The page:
7-Man Army (1976)

7-Man Army [八道樓子] (1976)
AKA Seven Man Army

Starring David Chiang, Ti Lung, Alexander Fu Sheng, Chen Kuan-Tai, Li Yi-Min, Chi Kuan-Chun, Pai Ying, Ting Wa-Chung, Leung Kar-Yan, Johnny Wang Lung-Wei, Gordon Liu Chia-Hui, Miao Tian, Fung Ngai, Chen Ming-Li, Wang Ching-Ping

Directed by Chang Cheh (with co-directors Hsiung Ting-Wu & Wu Ma)

Expectations: Moderate.


As I mentioned in my review of Boxer Rebellion, Chang Cheh had become tired of making so many Shaolin movies in a row that he sought something fresh to sink his teeth into. He decided on the war film, a genre you don’t see a lot in Hong Kong film. Boxer Rebellion was shot second but released first, and it’s an atypical war picture that focuses on the boxers who believed themselves invulnerable to the foreigners’ guns. 7-Man Army is more a traditional war film that is an opposite in ways to Boxer Rebellion. 7-Man Army is about a small group of men who know exactly how fragile their lives are, but in the defense of their country they have no choice but to continue fighting.

7-Man Army tells a true story set a couple of years after the Mukden Incident, in which the Japanese staged a bombing to facilitate an invasion of China. The events depicted in the film were during the 1933 Defense of the Great Wall, specifically around the Gubeikou area. After a battle, the Chinese took back this section of the Great Wall, but seven men were all that remained of the Chinese forces. Cut off from all communication to their reinforcements, the men dug in and withstood multiple assaults on their position. These brave men were commemorated with a monument on the site of their burial, which can be visited via the Gubeikou Great Wall Kangzhan Memorial Hall (see #3 on the on-site map). There is also a monument on Kinmen Island, off the coast of Taiwan, called the Badu Tower. It’s also worth noting that the film’s Chinese title (and Wikipedia entry) cites the location as being the Badaling region, roughly 65 miles southwest of Gubeikou. In any case, Chang Cheh is once again fictionalizing a part of Chinese history for the masses, and 7-Man Army is quite successful in this task (despite what Chang says about the film being an artistic failure in his memoir).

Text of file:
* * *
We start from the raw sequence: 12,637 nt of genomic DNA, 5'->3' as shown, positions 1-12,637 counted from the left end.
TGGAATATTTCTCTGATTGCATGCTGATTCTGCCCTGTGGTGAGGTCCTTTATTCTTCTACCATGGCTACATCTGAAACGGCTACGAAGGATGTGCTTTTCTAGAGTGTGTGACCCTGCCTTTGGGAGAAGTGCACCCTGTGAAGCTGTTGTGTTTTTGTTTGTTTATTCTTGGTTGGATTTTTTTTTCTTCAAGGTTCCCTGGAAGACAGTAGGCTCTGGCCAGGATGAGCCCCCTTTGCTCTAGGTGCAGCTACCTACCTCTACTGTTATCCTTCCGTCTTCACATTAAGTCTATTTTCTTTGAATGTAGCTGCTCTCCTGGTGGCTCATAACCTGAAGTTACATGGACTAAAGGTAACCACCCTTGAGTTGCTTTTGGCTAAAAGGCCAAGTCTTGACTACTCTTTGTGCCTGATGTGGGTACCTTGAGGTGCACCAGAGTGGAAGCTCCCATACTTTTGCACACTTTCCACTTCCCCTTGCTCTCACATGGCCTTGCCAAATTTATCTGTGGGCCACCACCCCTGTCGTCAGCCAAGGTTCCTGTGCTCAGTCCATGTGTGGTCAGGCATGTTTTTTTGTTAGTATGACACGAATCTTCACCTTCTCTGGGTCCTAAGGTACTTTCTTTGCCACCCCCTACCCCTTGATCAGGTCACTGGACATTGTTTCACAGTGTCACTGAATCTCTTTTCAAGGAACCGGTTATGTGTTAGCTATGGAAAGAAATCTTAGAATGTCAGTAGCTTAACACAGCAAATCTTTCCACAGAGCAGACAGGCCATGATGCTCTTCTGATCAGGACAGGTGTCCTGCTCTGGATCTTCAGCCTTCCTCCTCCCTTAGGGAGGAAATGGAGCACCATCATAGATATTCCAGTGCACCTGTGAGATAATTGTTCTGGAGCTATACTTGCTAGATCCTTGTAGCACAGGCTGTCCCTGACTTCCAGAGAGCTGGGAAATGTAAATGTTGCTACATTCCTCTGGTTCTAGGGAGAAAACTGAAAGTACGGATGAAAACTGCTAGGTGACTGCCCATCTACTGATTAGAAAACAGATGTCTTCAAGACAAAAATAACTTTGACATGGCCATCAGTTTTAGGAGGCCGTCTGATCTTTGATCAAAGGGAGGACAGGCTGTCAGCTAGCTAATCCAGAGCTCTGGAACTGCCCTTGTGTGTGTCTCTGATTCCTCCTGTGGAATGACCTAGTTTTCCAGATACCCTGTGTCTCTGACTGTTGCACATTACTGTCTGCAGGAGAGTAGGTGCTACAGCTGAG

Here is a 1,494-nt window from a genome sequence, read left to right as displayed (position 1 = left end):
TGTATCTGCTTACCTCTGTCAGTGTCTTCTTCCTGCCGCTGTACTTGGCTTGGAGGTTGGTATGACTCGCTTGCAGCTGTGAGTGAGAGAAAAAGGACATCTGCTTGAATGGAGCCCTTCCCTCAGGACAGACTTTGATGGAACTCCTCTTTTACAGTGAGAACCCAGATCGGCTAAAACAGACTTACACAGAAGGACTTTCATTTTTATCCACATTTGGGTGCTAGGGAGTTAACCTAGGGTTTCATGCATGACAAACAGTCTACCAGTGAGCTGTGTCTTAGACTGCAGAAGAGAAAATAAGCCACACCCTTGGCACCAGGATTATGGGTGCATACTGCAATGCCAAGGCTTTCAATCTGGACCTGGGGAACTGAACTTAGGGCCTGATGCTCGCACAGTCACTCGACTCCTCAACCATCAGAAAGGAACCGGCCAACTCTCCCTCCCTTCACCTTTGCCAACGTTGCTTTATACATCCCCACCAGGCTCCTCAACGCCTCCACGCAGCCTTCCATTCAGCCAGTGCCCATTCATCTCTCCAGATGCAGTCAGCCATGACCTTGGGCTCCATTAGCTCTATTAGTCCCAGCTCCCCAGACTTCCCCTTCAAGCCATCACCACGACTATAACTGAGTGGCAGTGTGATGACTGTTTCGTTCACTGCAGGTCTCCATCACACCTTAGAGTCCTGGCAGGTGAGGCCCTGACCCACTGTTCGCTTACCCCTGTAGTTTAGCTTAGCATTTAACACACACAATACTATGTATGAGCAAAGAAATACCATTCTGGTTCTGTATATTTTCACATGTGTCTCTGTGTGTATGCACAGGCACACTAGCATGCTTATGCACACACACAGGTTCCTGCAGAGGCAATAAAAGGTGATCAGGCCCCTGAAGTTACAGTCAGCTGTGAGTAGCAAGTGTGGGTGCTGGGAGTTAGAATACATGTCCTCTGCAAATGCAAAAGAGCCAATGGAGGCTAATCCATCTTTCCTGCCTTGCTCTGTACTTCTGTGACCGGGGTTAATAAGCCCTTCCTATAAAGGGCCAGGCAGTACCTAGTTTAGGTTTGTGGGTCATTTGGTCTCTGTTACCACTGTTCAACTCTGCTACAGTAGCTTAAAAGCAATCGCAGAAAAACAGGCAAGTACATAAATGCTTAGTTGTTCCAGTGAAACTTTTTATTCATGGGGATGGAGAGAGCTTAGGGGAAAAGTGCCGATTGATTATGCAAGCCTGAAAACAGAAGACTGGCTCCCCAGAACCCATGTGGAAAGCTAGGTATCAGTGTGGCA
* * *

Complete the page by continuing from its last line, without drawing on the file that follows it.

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Disciples of Shaolin (1975)

Disciples of Shaolin [洪拳小子] (1975)
AKA The Invincible One, The Hung Boxing Kid

Starring Alexander Fu Sheng, Chi Kuan-Chun, Chen Ming-Li, Wang Ching-Ping, Lo Dik, Chiang Tao, Fung Hak-On, Han Chiang, Fan Sau-Yee, Hui Lap, Cheung Siu-Kwan

Directed by Chang Cheh

Expectations: High.


Chang Cheh’s Shaolin Cycle films are among my favorite productions in the entire Shaw Brothers catalog, so whenever I see a new one I get extraordinarily excited about it. Disciples of Shaolin did not disappoint, although it is far more subtle in its greatness than I expected. It’s a great martial arts picture, but more importantly it is primarily a character-driven drama. As such, it’s one of Chang Cheh’s most nuanced and focused films. Especially at this time in his career, Chang made a lot of films that were large-scale and wide-reaching. Even his explorations into modern romance and delinquency never felt quite as tightly focused on a single character as Disciples of Shaolin focuses on Fu Sheng’s character, Guan Feng Yi.